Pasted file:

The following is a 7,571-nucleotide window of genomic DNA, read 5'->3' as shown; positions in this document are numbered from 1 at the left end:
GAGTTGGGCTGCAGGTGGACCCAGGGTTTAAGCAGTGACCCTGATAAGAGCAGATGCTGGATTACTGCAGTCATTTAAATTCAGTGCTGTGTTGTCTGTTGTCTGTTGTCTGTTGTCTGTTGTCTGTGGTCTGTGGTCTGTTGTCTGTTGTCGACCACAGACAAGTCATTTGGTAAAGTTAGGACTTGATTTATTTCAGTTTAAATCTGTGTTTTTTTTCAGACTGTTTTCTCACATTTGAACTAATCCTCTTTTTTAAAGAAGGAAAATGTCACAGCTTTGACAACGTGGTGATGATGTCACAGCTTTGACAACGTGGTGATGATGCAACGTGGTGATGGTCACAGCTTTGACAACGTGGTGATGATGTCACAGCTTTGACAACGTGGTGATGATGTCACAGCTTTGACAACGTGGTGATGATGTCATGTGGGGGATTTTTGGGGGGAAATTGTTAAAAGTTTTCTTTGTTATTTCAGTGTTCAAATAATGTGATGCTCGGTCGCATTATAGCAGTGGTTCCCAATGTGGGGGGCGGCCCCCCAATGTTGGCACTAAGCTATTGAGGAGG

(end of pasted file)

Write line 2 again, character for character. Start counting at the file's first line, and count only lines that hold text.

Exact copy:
GAGTTGGGCTGCAGGTGGACCCAGGGTTTAAGCAGTGACCCTGATAAGAGCAGATGCTGGATTACTGCAGTCATTTAAATTCAGTGCTGTGTTGTCTGTTGTCTGTTGTCTGTTGTCTGTTGTCTGTGGTCTGTGGTCTGTTGTCTGTTGTCGACCACAGACAAGTCATTTGGTAAAGTTAGGACTTGATTTATTTCAGTTTAAATCTGTGTTTTTTTTCAGACTGTTTTCTCACATTTGAACTAATCCTCTTTTTTAAAGAAGGAAAATGTCACAGCTTTGACAACGTGGTGATGATGTCACAGCTTTGACAACGTGGTGATGATGCAACGTGGTGATGGTCACAGCTTTGACAACGTGGTGATGATGTCACAGCTTTGACAACGTGGTGATGATGTCACAGCTTTGACAACGTGGTGATGATGTCATGTGGGGGATTTTTGGGGGGAAATTGTTAAAAGTTTTCTTTGTTATTTCAGTGTTCAAATAATGTGATGCTCGGTCGCATTATAGCAGTGGTTCCCAATGTGGGGGGCGGCCCCCCAATGTTGGCACTAAGCTATTGAGGAGG